In the doc: A column on documentaries
Director: VINOO CHOLIPARAMBIL
OPENING FRAMES and first lines betray the creator’s skill in his craft like nothing else. Vitthal’s opening frame — a few drops of water fall on a roadside puddle as a cycle whizzes past — is a definitive marker of filmmaker Vinoo Choliparambil’s ability to carve that lasting impression in our minds. But then it would be unfair to reduce his brilliance to the first frame.
Vitthal is a sparse film — there is an economy of words, of scenes — as Choliparambil tells us the story of a 12-year-old, Vitthal (Aniket Rumade), deeply affected by a ritualistic practice that he cannot comprehend. A death in the family demands that sons and grandsons shave their heads and in the opening scene, Vitthal pleads with his mother to be spared the ordeal. When his cries are disregarded, he resorts to tantrums. At theshraadh ceremony, when asked to pay his respects to the dead grandfather, Vitthal’s response is one of anger. He wallows in self-pity as only a child can; a pink cap that he tries on doesn’t fit right. Neither magician nor God can answer his prayers. Driven to action, Vitthal pounces on his little brother whose innocent fascination for a bald head is crushed under angry petulance.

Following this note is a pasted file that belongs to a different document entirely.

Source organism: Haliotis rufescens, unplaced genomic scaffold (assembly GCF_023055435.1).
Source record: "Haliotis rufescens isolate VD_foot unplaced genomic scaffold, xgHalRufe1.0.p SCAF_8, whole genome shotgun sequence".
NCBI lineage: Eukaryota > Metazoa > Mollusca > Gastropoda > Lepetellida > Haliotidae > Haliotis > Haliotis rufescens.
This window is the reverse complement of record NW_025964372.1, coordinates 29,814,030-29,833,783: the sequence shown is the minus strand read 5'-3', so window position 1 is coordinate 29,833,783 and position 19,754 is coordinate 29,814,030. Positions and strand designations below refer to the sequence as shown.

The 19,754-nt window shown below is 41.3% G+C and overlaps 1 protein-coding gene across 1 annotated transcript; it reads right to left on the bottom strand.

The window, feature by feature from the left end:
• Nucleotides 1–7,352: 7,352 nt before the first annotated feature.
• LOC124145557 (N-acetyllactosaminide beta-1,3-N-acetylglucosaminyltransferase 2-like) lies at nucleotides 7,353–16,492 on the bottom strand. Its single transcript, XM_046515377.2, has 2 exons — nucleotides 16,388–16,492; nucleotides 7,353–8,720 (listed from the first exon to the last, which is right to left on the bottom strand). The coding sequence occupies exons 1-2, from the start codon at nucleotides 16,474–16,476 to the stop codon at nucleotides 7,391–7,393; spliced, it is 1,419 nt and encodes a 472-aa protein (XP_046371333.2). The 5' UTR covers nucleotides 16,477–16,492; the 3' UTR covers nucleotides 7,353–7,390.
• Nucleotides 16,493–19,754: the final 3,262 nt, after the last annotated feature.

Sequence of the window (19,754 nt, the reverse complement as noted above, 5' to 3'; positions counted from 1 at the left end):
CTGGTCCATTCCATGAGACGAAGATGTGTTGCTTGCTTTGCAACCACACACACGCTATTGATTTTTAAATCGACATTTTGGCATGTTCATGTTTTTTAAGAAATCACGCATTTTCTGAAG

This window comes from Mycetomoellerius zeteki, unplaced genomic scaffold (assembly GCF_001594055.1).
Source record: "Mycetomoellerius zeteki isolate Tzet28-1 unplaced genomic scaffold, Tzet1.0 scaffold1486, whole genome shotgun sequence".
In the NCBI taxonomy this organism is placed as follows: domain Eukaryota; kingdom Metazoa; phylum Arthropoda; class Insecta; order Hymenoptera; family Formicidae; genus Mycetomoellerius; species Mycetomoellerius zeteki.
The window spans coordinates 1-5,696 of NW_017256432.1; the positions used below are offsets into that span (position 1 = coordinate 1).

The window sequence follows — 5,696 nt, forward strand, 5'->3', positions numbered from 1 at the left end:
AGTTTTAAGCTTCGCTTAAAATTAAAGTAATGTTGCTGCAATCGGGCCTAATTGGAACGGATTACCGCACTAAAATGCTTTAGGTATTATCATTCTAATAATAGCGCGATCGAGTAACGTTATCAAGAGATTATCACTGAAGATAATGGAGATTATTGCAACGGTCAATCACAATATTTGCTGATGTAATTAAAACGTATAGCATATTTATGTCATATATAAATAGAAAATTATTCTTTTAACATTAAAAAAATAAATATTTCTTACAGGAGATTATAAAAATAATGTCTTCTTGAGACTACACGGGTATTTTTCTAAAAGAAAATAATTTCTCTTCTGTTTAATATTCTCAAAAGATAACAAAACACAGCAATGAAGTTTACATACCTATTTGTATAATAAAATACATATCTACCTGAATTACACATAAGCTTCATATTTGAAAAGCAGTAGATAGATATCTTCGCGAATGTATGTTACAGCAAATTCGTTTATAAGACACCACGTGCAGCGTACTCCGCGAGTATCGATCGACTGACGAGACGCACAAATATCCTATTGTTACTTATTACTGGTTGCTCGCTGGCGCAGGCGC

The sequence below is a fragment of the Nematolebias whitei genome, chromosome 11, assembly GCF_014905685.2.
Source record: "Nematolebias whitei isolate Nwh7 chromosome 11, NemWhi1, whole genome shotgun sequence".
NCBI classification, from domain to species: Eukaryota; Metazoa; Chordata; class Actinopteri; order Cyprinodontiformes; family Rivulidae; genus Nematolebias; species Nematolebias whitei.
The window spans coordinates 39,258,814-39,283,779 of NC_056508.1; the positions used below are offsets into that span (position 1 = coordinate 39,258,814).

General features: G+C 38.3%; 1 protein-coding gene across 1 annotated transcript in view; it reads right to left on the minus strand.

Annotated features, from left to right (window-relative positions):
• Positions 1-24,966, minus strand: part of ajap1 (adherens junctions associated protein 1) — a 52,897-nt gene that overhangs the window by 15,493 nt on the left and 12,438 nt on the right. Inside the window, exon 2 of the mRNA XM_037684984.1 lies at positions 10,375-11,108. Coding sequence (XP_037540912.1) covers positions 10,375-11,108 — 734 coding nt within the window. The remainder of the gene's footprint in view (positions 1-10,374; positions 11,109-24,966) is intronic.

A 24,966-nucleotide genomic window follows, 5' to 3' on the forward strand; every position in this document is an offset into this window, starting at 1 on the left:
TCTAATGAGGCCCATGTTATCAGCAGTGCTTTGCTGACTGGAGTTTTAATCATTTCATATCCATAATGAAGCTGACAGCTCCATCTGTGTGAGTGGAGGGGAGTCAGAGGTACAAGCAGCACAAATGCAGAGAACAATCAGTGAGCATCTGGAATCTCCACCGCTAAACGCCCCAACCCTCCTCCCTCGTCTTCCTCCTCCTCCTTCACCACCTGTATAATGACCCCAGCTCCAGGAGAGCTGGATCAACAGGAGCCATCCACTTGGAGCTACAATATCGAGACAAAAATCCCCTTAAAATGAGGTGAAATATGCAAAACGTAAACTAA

Throughout the 24-minute film, there are three instances when Vitthal talks and none of them are momentous occasions. Vitthal’s facial expressions and body language are taut — there is no excess here as he throws a tantrum and refuses to eat or suffers humiliation at the hands of his schoolmates. If we applaud Rumade’s restraint and familiarity with his craft, then cheer we must the director’s construction of scenes. In one particularly understated scene, Vitthal is framed against the wall, gazing into the distance. There is a slight movement as the breeze catches his sleeve and a curtain flaps in the foreground. Grief like nothing else. In the film’s publicity material, Vitthal is inaccurately described as an angry child. But it is the intense loneliness in his grief that leaps out at us.
When the last frame freezes and the credit roll begins, it is an unwelcome end. There is an intensity to the film that we could have done more with.
There is an intensity to the brief 24-minute film that we could have done more with
As a comment on meaningless ritualistic practices, the film doesn’t score high. There are far more powerful cinematic explorations. But as a film that places children at the centre of this debate, Vitthal succeeds. Not surprisingly, Choliparambil won this year’s National Award for Best Debut Director.
This article was originally published in Tehelka, a leading independent news magazine in India, known for its investigative journalism.